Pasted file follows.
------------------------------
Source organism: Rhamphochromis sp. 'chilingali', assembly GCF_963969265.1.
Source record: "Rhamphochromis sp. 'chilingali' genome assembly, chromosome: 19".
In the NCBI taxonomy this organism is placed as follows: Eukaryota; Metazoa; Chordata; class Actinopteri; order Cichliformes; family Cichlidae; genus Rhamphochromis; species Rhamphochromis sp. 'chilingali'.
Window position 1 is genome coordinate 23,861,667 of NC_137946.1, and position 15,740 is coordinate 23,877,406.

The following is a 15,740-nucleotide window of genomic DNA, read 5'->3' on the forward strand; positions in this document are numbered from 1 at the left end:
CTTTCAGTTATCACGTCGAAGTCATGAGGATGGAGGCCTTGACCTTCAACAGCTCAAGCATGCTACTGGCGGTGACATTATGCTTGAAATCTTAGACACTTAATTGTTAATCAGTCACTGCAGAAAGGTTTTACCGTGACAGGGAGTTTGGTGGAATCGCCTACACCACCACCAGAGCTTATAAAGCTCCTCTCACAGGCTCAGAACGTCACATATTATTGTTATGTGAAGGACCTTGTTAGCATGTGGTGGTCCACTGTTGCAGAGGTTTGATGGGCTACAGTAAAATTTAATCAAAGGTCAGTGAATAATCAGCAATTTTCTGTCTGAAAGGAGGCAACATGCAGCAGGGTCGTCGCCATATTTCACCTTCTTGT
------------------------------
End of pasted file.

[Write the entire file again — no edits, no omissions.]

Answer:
Source organism: Rhamphochromis sp. 'chilingali', assembly GCF_963969265.1.
Source record: "Rhamphochromis sp. 'chilingali' genome assembly, chromosome: 19".
In the NCBI taxonomy this organism is placed as follows: Eukaryota; Metazoa; Chordata; class Actinopteri; order Cichliformes; family Cichlidae; genus Rhamphochromis; species Rhamphochromis sp. 'chilingali'.
Window position 1 is genome coordinate 23,861,667 of NC_137946.1, and position 15,740 is coordinate 23,877,406.

The following is a 15,740-nucleotide window of genomic DNA, read 5'->3' on the forward strand; positions in this document are numbered from 1 at the left end:
CTTTCAGTTATCACGTCGAAGTCATGAGGATGGAGGCCTTGACCTTCAACAGCTCAAGCATGCTACTGGCGGTGACATTATGCTTGAAATCTTAGACACTTAATTGTTAATCAGTCACTGCAGAAAGGTTTTACCGTGACAGGGAGTTTGGTGGAATCGCCTACACCACCACCAGAGCTTATAAAGCTCCTCTCACAGGCTCAGAACGTCACATATTATTGTTATGTGAAGGACCTTGTTAGCATGTGGTGGTCCACTGTTGCAGAGGTTTGATGGGCTACAGTAAAATTTAATCAAAGGTCAGTGAATAATCAGCAATTTTCTGTCTGAAAGGAGGCAACATGCAGCAGGGTCGTCGCCATATTTCACCTTCTTGT